HOME Affairs officials are investigating how Vito Palazzolo came to hold two SA passports, because the grounds on which these documents were issued could have been legally flawed.
They are also looking into stripping him of his SA citizenship.
Home Affairs Department spokesman Ronnie Mamoepa confirmed the investigation into Palazzolo’s two passports.
He said the department was not investigating any other aspect of Palazzolo.
As far as he was aware, there had been no developments affecting Palazzolo’s situation in Thailand, he said.
Palazzolo, 64, who was originally from Sicily, was arrested in Thailand on March 30.
He has been detained there since and it is not yet clear whether he will be extradited to Italy, where he faces a nine-year prison sentence for Mafia-type associations, or be returned to SA, where he has lived for more than two decades.
In an answering affidavit handed up to the Western Cape High Court earlier this month, Modiri Matthews, chief director of Home Affairs’ immigration inspectorate, said the department had carried out a preliminary investigation into Palazzolo.
“It would appear from the national population register that (Palazzolo) currently holds two active passports,” he said.
In the affidavit, Matthews said Palazzolo had:
l A passport issued on July 1, 2004, that would expire on June 30, 2014.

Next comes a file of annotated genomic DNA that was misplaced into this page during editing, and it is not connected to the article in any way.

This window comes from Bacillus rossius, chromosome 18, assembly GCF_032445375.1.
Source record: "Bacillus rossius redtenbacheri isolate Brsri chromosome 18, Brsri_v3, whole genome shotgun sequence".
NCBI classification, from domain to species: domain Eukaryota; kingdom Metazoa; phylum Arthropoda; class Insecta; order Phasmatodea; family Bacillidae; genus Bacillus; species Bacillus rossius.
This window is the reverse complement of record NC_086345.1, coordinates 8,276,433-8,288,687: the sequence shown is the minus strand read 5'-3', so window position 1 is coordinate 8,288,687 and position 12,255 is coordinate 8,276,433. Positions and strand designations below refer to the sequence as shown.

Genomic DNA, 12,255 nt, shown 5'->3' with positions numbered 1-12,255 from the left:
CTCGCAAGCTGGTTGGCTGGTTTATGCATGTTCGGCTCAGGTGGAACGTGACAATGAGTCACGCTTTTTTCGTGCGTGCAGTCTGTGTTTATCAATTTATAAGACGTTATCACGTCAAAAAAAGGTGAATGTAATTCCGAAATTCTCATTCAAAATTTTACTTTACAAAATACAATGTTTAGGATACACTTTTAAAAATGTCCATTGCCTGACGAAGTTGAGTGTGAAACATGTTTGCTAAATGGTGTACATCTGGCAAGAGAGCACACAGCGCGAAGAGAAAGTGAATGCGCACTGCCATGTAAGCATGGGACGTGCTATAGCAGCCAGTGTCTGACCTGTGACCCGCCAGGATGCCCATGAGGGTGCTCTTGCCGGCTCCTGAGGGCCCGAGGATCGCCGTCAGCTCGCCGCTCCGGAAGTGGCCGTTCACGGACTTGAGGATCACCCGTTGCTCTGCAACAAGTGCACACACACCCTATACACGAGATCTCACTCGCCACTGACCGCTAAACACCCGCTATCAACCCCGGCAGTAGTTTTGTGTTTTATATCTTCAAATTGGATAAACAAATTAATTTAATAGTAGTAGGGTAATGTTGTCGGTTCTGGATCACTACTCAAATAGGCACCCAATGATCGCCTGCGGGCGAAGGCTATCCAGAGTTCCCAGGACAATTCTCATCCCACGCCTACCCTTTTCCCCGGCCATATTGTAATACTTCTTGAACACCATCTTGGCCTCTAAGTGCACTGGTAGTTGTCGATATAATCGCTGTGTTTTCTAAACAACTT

l A passport issued on January 5 last year that would expire on January 4, 2021.
In travelling to Thailand, Palazzolo used the passport issued early last year to Roberto von Palace Kolbatschenko, the name he adopted officially in 1987.
“It is worth mentioning further that at no stage did Palazzolo report the earlier passport as having been stolen or missing,” Matthews said. “The underlying premise on which these documents were applied for and obtained, however, is under investigation.”
Matthews said in the affidavit he had met members of the Department of International Relations and Co-operation and Department of Justice and Constitutional Development on April 10.
“I advised that though prima facie the passport that was in the possession of (Palazzolo) had been issued by the department, the underlying presumptions on which the department had relied in issuing the passport, (were) legally flawed,” Matthews said.
He said he was drafting a detailed memorandum asking the Home Affairs director-general to bring up the question of Palazzolo’s citizenship with the minister “with the objective of requesting her to consider depriving (Palazzolo) of his citizenship”.
“I mention, however, that the investigation into these matters has not been finalised and is ongoing,” he said.
A letter dated mid-April from ME Ngoetjana, for the State Attorney’s Office in Pretoria, to Palazzolo’s attorney in Cape Town, Norman Snitcher, said Palazzolo was a South African citizen.
“The above notwithstanding, there is reason to believe that there are grounds for the minister of Home Affairs ... to deprive your client of his citizenship,” Ngoetjana said.